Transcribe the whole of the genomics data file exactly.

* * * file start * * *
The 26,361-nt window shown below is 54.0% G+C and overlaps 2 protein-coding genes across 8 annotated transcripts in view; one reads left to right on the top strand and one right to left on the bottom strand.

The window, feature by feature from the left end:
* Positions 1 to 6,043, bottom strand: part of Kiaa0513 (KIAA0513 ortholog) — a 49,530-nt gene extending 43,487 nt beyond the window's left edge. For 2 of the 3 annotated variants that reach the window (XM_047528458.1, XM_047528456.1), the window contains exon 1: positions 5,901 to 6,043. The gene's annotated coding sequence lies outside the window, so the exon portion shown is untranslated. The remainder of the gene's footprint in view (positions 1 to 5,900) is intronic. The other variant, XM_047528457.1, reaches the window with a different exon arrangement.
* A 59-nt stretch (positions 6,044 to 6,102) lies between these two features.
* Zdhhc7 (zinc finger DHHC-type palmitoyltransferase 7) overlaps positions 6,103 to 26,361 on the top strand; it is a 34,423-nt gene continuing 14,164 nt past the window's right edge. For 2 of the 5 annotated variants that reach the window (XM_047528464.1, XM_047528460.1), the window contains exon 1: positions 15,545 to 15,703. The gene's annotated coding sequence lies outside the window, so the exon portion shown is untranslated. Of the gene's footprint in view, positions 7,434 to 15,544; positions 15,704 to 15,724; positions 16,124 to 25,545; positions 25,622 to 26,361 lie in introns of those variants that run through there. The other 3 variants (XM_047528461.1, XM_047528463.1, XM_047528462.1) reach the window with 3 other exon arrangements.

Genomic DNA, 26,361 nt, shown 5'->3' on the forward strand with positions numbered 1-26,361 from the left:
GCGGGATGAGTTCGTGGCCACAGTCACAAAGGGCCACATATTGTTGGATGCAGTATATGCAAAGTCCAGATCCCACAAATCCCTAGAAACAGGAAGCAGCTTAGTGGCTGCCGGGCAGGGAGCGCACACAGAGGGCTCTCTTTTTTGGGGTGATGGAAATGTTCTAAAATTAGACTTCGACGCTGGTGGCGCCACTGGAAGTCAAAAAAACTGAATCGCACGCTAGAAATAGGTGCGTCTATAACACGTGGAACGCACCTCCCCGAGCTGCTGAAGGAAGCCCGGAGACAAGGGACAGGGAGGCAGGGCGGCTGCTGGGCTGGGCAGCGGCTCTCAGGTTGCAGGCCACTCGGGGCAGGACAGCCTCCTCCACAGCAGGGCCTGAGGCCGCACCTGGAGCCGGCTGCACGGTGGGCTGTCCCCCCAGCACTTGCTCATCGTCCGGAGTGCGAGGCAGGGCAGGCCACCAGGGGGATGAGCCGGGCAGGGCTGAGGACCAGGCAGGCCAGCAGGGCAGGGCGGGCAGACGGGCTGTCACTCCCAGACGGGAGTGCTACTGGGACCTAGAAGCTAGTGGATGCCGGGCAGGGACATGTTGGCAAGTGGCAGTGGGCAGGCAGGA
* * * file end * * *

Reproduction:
The 26,361-nt window shown below is 54.0% G+C and overlaps 2 protein-coding genes across 8 annotated transcripts in view; one reads left to right on the top strand and one right to left on the bottom strand.

The window, feature by feature from the left end:
* Positions 1 to 6,043, bottom strand: part of Kiaa0513 (KIAA0513 ortholog) — a 49,530-nt gene extending 43,487 nt beyond the window's left edge. For 2 of the 3 annotated variants that reach the window (XM_047528458.1, XM_047528456.1), the window contains exon 1: positions 5,901 to 6,043. The gene's annotated coding sequence lies outside the window, so the exon portion shown is untranslated. The remainder of the gene's footprint in view (positions 1 to 5,900) is intronic. The other variant, XM_047528457.1, reaches the window with a different exon arrangement.
* A 59-nt stretch (positions 6,044 to 6,102) lies between these two features.
* Zdhhc7 (zinc finger DHHC-type palmitoyltransferase 7) overlaps positions 6,103 to 26,361 on the top strand; it is a 34,423-nt gene continuing 14,164 nt past the window's right edge. For 2 of the 5 annotated variants that reach the window (XM_047528464.1, XM_047528460.1), the window contains exon 1: positions 15,545 to 15,703. The gene's annotated coding sequence lies outside the window, so the exon portion shown is untranslated. Of the gene's footprint in view, positions 7,434 to 15,544; positions 15,704 to 15,724; positions 16,124 to 25,545; positions 25,622 to 26,361 lie in introns of those variants that run through there. The other 3 variants (XM_047528461.1, XM_047528463.1, XM_047528462.1) reach the window with 3 other exon arrangements.

Genomic DNA, 26,361 nt, shown 5'->3' on the forward strand with positions numbered 1-26,361 from the left:
GCGGGATGAGTTCGTGGCCACAGTCACAAAGGGCCACATATTGTTGGATGCAGTATATGCAAAGTCCAGATCCCACAAATCCCTAGAAACAGGAAGCAGCTTAGTGGCTGCCGGGCAGGGAGCGCACACAGAGGGCTCTCTTTTTTGGGGTGATGGAAATGTTCTAAAATTAGACTTCGACGCTGGTGGCGCCACTGGAAGTCAAAAAAACTGAATCGCACGCTAGAAATAGGTGCGTCTATAACACGTGGAACGCACCTCCCCGAGCTGCTGAAGGAAGCCCGGAGACAAGGGACAGGGAGGCAGGGCGGCTGCTGGGCTGGGCAGCGGCTCTCAGGTTGCAGGCCACTCGGGGCAGGACAGCCTCCTCCACAGCAGGGCCTGAGGCCGCACCTGGAGCCGGCTGCACGGTGGGCTGTCCCCCCAGCACTTGCTCATCGTCCGGAGTGCGAGGCAGGGCAGGCCACCAGGGGGATGAGCCGGGCAGGGCTGAGGACCAGGCAGGCCAGCAGGGCAGGGCGGGCAGACGGGCTGTCACTCCCAGACGGGAGTGCTACTGGGACCTAGAAGCTAGTGGATGCCGGGCAGGGACATGTTGGCAAGTGGCAGTGGGCAGGCAGGA